|US8409058||Jan 2, 2012||Apr 2, 2013||Exerciting, Llc||Varied gait exercise device with pivot bar transfer system|
|US8419598||Jan 30, 2006||Apr 16, 2013||Precor Incorporated||Adjustable total body cross-training exercise device|
|US8647240||Oct 8, 2010||Feb 11, 2014||Innovative Applications, Inc.||Exercise device|
|US8979107 *||Jun 17, 2013||Mar 17, 2015||Yong-Song Lin||Easy-pedaling and labor-saving bicycle|
|US9050491||Mar 5, 2013||Jun 9, 2015||Exerciting, Llc||Varied gait exercise device with anatomically aligned hip pivots|
|US9364708||Aug 26, 2014||Jun 14, 2016||Octane Fitness, Llc||Lower body mimetic exercise device with fully or partially autonomous right and left leg links and ergonomically positioned pivot points|
|US9555853||Jan 29, 2014||Jan 31, 2017||Paul Sprague||Propulsion system for human powered vehicles|
|US9682279||Feb 2, 2015||Jun 20, 2017||Exerciting, Llc||Exercise device providing user defined pedal movements|
|US20020049122 *||Oct 22, 2001||Apr 25, 2002||Fred Mercado||Exercise and therapeutic trainer|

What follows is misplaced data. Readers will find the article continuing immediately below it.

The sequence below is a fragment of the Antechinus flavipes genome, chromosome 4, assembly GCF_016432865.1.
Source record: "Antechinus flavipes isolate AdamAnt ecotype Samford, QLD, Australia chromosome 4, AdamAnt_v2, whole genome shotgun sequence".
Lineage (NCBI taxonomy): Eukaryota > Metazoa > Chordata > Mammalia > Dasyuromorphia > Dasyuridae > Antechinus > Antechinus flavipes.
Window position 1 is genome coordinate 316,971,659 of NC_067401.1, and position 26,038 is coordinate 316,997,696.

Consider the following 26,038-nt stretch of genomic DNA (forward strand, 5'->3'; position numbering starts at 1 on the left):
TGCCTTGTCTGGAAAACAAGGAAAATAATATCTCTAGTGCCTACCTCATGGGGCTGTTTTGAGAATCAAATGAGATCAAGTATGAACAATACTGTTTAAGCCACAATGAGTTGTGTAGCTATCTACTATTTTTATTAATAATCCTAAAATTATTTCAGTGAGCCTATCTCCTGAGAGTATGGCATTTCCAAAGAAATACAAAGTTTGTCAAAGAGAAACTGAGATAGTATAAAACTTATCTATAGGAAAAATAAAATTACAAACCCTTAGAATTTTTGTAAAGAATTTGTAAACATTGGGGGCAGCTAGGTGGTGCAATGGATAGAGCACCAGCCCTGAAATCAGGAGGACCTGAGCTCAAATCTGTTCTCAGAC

|US20040077463 *||Feb 26, 2003||Apr 22, 2004||Rodgers Robert E.||Stationary exercise apparatus with pivoting foot platforms|
|US20040248704 *||Nov 26, 2003||Dec 9, 2004||Rodgers Robert E.||Compact variable path exercise apparatus|
|US20040248705 *||Nov 26, 2003||Dec 9, 2004||Rodgers Robert E.||Variable path exercise apparatus|
|US20040248711 *||Nov 26, 2003||Dec 9, 2004||Rodgers Robert E.||Exercise apparatus that allows user varied stride length|
|US20050049117 *||Aug 27, 2004||Mar 3, 2005||Rodgers Robert E.||Striding simulators|
|US20060066072 *||Oct 27, 2005||Mar 30, 2006||Scarborough Rashad N||Lever enhanced pedaling system|